Panel decries capitation fee

Merit being bypassed and scant respect shown to teachers, says Yashpal report

“Many private institutions charge exorbitant fees beyond the prescribed norms in the form of many kinds of levy not accounted for by vouchers and receipts and are unable to provide even minimum competent faculty strength,” the final report of the Yashpal Committee said.

Revealing the “scary regime of capitation fees,” which has made higher education unaffordable to a large number of eligible students, the committee, headed by former UGC chairperson Yashpal, said such exactions continued because of deficiencies in enforcement instruments and partly due to high-level reluctance to sort out the problem.

“Since the norms for fixation of fees are vague, the quantum of fees charged has no rational basis.The illegal capitation fees range from: Rs 1akh-10 lakh for the engineering courses; Rs 20 lakh-40 lakh for MBBS courses; Rs 5 lakh-12 lakh for dental courses; and about Rs 30,000-50,000 for courses in arts and science colleges, depending on the demand,” the report, which was submitted to Human Resource Development Minister Kapil Sibal recently, says.

Lack of guidelines

The report, titled ‘Renovation and Rejuvenation of Higher Education’, points out that there was no policy or guidelines to measure the competence of the investor in starting and managing a technical institution other than the requirement that it should be registered as a non-profit or charitable trust or society.

“This lacuna was exploited by many investors, who have no understanding or experience of the responsibilities associated with higher educational institutions,” it says adding that the trusts or societies that were formed largely consisted of immediate family members –– some of whom had little or no educational background, with some exceptions.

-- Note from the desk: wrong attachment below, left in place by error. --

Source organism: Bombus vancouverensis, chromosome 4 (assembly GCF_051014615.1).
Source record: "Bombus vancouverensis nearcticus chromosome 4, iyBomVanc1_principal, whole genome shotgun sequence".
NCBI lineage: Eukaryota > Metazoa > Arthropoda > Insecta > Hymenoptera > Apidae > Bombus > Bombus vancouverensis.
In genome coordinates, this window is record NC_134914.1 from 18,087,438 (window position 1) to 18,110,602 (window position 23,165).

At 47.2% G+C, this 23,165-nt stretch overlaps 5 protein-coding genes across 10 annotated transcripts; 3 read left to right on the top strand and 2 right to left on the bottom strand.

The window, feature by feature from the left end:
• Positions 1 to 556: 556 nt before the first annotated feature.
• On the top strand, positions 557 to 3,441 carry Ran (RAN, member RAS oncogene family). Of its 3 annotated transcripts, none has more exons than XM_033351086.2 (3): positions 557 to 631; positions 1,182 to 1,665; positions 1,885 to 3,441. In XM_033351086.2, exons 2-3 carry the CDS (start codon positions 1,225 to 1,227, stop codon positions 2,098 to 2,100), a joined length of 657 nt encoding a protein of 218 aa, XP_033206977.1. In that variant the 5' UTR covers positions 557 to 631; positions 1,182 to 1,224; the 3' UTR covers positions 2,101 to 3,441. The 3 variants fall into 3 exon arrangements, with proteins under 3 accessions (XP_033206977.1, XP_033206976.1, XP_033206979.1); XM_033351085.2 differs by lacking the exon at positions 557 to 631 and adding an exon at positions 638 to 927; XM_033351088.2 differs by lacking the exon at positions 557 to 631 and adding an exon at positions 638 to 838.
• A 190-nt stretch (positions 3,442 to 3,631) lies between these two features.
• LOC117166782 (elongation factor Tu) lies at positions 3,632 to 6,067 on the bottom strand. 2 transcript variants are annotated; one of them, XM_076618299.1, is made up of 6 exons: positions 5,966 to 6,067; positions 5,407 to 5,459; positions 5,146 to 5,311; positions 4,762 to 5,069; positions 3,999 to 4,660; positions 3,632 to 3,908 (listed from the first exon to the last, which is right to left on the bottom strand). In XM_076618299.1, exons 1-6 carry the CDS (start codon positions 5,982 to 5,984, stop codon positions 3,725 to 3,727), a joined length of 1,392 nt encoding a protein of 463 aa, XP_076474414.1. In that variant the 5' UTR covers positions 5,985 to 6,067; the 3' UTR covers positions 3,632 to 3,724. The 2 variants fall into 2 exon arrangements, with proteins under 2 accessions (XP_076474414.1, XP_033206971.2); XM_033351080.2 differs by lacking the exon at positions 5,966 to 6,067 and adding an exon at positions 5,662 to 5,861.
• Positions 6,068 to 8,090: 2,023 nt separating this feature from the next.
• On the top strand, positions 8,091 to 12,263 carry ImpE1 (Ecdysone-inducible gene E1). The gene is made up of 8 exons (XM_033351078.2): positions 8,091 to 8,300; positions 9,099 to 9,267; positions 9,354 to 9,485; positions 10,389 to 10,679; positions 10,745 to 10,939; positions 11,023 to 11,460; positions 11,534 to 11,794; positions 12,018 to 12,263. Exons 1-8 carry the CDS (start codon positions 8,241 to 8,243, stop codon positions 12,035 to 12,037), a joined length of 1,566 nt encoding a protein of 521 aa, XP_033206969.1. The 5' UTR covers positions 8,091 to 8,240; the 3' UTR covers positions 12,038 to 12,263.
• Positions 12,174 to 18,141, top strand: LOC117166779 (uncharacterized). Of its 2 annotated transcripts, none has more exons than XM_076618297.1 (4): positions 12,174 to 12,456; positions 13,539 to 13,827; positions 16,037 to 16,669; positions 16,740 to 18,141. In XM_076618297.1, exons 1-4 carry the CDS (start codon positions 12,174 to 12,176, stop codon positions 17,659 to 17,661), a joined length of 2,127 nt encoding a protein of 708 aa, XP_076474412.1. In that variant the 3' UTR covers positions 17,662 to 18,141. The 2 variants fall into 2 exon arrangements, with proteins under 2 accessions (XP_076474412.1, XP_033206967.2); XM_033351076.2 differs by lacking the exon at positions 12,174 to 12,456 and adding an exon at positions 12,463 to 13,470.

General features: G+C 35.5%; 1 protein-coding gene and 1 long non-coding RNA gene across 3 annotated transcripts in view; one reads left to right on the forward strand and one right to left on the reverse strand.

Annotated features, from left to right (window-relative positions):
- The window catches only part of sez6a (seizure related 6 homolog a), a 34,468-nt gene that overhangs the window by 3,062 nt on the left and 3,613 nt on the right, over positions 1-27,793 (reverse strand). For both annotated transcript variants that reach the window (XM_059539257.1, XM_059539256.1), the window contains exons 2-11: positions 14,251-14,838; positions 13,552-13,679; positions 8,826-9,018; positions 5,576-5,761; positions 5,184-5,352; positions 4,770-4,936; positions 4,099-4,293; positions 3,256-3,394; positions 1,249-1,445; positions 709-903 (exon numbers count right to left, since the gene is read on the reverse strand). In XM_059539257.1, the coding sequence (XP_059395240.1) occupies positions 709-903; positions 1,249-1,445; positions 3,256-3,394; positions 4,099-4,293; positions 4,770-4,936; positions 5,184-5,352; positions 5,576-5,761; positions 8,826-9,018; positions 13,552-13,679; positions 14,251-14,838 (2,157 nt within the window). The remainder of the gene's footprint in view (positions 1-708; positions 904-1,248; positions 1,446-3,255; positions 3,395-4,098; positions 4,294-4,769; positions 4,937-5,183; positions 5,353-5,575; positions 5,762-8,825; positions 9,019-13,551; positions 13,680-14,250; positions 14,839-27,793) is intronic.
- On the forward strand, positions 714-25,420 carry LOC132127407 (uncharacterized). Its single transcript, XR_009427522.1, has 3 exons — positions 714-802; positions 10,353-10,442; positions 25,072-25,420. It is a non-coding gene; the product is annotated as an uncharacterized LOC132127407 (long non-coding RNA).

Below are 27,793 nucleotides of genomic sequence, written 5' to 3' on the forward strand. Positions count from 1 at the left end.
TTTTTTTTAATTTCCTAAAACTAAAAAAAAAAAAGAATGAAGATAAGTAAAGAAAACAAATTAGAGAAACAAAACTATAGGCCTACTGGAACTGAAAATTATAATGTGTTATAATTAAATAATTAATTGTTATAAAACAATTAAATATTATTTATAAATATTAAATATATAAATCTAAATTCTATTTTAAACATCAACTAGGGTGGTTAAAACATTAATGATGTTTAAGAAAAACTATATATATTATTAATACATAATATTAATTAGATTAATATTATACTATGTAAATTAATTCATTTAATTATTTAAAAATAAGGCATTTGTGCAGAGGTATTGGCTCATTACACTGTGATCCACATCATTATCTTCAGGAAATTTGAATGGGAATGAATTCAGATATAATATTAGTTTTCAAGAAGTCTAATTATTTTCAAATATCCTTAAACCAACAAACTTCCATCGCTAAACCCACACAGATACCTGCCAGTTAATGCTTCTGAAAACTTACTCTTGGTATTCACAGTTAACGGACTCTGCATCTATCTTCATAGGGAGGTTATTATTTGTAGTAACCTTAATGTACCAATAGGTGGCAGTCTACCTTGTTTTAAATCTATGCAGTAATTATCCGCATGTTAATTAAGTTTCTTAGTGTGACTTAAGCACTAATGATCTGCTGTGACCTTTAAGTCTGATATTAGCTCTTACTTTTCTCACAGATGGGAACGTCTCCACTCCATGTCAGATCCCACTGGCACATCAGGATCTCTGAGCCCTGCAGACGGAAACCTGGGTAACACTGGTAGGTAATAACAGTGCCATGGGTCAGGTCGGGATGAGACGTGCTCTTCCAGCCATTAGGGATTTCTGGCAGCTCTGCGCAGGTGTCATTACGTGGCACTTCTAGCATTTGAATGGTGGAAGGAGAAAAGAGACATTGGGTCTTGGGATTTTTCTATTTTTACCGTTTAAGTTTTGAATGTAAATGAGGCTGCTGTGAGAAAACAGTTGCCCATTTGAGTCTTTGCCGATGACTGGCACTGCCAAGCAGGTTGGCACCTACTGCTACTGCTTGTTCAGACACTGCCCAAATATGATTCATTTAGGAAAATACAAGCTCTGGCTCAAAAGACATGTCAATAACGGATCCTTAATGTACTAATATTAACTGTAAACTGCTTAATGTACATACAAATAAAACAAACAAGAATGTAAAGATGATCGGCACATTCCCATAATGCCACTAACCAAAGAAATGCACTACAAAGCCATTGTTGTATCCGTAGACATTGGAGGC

“Though no specific studies have been done, it is widely believed the sources of funds utilised by such family trusts or societies are either unaccounted wealth from business and political enterprises (occasionally with some bank loans for purposes of legitimacy)
or from the capitation fees charged from the students in addition to a plethora of unexplained fees charged whimsically by these managements,” it says. Alleging that quality of education suffered in a number of such institutions, the experts said in many private educational institutions, the appointment of teachers is made at the lowest possible cost. “They are treated with scant dignity, thereby turning away competent persons from opting for the teaching profession,” the report observes.

It also notes a number of “horrible” instances of malpractices where faculty was asked to work in more than one institution belonging to the management, their salary being paid only for nine months, actual payments being much less than the amount signed for, impounding of their certificates and passports, compelling them to award pass marks in the internal examination to “favourites” and fail marks for students who protest illegal collections and so on.

Stumbling block

* Private institutions charge fees beyond prescribed norms and in many forms of unaccounted levy

*They are unable to provide even minimum competent faculty strength

*These exactions continue because of deficiencies in enforcement instruments and some reluctance at the higher-levels

*There are no guidelines to measure the competence of the investor in starting and managing a technical institution

*Trusts and societies running these institutions are largely family-owned

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